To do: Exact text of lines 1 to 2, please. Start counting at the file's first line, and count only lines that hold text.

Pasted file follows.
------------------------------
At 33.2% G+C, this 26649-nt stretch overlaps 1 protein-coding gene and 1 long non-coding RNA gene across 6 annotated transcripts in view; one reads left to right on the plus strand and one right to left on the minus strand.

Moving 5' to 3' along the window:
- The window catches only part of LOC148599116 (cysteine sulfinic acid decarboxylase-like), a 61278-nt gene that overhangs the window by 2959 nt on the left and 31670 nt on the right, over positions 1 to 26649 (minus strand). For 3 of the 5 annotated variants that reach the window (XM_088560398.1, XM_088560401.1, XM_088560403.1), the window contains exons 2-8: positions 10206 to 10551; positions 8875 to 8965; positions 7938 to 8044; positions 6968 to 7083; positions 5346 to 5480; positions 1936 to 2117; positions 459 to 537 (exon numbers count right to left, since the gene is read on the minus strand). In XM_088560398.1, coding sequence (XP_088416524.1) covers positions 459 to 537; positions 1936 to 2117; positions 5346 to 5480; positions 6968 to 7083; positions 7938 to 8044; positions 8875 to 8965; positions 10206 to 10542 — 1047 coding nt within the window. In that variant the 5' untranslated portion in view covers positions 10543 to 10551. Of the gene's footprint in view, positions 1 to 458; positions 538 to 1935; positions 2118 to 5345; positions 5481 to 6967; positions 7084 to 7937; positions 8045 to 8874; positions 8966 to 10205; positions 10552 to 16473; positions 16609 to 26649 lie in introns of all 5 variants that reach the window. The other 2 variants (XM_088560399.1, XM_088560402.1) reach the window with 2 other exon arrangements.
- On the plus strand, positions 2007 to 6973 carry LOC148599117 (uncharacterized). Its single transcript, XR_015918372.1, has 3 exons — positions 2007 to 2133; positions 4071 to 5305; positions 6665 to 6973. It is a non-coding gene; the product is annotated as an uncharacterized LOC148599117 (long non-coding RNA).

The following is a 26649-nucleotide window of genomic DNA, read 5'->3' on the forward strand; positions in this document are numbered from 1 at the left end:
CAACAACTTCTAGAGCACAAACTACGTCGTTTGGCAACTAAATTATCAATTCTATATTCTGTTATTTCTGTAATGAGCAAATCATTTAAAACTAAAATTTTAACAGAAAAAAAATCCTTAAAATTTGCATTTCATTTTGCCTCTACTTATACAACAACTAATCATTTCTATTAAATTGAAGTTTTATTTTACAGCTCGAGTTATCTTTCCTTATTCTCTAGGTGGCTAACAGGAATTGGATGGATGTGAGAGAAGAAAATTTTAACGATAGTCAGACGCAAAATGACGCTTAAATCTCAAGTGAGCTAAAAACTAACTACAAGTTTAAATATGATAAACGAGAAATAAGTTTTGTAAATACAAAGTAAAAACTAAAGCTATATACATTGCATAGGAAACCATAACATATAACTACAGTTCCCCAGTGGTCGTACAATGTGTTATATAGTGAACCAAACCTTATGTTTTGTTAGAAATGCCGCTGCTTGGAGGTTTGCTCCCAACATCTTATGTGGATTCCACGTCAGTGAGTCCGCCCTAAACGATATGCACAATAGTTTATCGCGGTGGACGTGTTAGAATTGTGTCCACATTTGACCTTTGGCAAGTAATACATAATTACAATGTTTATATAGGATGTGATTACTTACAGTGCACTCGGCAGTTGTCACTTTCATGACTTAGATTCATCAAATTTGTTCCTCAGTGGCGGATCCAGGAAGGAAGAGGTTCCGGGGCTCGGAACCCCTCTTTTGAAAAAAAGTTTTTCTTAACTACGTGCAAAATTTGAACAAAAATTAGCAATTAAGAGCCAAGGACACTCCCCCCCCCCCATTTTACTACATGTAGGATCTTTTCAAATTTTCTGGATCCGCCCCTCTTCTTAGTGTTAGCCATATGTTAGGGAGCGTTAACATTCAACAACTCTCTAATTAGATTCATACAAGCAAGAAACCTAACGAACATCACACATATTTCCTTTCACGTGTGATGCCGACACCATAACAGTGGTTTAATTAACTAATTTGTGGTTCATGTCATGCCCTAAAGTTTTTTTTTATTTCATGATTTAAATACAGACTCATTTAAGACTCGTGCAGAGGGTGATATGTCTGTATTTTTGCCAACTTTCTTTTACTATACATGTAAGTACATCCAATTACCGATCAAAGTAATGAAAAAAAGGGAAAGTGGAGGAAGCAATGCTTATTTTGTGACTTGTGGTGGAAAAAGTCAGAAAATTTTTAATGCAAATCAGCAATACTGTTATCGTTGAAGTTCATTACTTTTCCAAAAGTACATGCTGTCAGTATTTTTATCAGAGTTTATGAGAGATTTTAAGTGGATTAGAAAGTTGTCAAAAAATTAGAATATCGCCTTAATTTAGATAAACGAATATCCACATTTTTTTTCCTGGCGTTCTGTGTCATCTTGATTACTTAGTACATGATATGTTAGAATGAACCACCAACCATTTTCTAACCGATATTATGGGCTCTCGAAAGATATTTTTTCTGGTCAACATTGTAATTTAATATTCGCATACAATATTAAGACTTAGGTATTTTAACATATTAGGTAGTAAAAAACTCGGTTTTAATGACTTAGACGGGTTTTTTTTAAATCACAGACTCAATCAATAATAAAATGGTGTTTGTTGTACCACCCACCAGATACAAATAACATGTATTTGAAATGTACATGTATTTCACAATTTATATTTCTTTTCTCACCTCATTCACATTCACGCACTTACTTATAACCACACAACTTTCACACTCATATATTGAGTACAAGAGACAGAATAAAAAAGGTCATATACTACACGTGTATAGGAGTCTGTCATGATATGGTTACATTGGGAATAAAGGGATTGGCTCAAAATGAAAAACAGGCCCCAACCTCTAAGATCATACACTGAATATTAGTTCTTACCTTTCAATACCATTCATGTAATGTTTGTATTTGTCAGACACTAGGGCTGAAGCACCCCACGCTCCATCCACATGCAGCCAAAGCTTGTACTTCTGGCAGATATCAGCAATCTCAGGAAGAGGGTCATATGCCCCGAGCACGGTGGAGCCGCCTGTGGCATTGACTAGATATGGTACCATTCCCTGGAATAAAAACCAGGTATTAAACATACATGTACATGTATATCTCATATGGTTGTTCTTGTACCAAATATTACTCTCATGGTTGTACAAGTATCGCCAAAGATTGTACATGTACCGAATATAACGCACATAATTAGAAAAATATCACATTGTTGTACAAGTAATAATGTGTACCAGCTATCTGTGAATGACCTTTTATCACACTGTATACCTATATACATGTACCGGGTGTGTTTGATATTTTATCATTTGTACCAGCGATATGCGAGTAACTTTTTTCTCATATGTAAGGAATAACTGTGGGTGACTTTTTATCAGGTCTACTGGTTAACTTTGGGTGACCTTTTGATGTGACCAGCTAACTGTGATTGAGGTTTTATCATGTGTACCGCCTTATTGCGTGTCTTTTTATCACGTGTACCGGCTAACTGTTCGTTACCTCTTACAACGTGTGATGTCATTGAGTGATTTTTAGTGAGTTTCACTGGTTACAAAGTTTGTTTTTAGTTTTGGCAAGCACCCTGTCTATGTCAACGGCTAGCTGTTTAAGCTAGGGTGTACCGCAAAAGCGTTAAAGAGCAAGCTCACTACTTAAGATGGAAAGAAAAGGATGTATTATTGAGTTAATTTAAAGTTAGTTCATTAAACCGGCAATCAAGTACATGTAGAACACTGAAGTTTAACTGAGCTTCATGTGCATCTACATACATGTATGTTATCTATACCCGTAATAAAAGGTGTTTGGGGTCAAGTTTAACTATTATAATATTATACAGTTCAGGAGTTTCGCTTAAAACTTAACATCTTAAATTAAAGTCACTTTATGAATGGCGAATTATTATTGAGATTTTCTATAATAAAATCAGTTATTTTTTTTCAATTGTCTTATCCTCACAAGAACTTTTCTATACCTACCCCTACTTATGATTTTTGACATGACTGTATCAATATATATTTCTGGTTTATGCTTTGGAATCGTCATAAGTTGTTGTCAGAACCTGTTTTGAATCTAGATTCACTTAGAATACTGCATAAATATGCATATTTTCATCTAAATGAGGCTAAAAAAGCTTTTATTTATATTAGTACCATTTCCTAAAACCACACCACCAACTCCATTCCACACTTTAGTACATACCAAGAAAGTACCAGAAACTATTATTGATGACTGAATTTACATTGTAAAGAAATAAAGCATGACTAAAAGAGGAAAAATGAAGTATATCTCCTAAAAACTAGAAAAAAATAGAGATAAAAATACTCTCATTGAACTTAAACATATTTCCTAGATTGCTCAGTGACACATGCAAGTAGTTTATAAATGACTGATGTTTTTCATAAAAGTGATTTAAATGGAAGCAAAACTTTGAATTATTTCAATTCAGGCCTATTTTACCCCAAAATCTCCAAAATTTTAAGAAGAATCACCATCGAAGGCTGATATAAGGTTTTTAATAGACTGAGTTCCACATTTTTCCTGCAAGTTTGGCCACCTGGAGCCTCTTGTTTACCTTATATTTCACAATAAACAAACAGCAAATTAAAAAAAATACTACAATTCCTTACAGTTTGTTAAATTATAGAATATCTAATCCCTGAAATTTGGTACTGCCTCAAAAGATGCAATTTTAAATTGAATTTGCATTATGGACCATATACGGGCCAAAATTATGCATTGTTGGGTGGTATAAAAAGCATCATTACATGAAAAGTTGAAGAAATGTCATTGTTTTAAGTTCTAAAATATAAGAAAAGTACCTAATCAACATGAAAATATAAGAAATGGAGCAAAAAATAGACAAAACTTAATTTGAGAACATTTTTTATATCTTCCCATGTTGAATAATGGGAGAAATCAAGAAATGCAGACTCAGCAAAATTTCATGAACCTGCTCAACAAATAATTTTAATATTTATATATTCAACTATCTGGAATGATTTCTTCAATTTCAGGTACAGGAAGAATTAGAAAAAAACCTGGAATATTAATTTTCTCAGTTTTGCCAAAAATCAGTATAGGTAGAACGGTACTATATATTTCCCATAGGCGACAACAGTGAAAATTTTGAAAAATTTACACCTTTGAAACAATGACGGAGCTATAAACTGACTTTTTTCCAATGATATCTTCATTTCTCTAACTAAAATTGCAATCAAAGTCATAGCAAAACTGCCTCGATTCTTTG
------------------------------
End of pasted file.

At 33.2% G+C, this 26649-nt stretch overlaps 1 protein-coding gene and 1 long non-coding RNA gene across 6 annotated transcripts in view; one reads left to right on the plus strand and one right to left on the minus strand.

Moving 5' to 3' along the window: